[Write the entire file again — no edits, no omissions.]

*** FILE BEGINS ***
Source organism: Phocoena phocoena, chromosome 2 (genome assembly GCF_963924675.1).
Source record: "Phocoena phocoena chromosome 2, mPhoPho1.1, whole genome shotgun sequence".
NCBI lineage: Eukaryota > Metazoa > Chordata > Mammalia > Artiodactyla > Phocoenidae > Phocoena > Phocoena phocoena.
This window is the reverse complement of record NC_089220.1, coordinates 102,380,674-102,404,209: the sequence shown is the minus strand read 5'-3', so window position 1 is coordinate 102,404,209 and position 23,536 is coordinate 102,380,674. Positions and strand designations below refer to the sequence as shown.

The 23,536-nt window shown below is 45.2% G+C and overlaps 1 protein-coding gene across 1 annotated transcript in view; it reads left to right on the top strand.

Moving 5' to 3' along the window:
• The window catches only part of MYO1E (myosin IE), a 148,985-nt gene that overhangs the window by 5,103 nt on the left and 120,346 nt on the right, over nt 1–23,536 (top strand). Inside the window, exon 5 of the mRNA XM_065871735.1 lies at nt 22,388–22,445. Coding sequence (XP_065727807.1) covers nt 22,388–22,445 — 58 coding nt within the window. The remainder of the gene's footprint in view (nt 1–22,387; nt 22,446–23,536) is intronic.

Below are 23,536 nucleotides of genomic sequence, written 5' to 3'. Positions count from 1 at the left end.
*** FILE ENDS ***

Source organism: Phocoena phocoena, chromosome 2 (genome assembly GCF_963924675.1).
Source record: "Phocoena phocoena chromosome 2, mPhoPho1.1, whole genome shotgun sequence".
NCBI lineage: Eukaryota > Metazoa > Chordata > Mammalia > Artiodactyla > Phocoenidae > Phocoena > Phocoena phocoena.
This window is the reverse complement of record NC_089220.1, coordinates 102,380,674-102,404,209: the sequence shown is the minus strand read 5'-3', so window position 1 is coordinate 102,404,209 and position 23,536 is coordinate 102,380,674. Positions and strand designations below refer to the sequence as shown.

The 23,536-nt window shown below is 45.2% G+C and overlaps 1 protein-coding gene across 1 annotated transcript in view; it reads left to right on the top strand.

Moving 5' to 3' along the window:
• The window catches only part of MYO1E (myosin IE), a 148,985-nt gene that overhangs the window by 5,103 nt on the left and 120,346 nt on the right, over nt 1–23,536 (top strand). Inside the window, exon 5 of the mRNA XM_065871735.1 lies at nt 22,388–22,445. Coding sequence (XP_065727807.1) covers nt 22,388–22,445 — 58 coding nt within the window. The remainder of the gene's footprint in view (nt 1–22,387; nt 22,446–23,536) is intronic.

Below are 23,536 nucleotides of genomic sequence, written 5' to 3'. Positions count from 1 at the left end.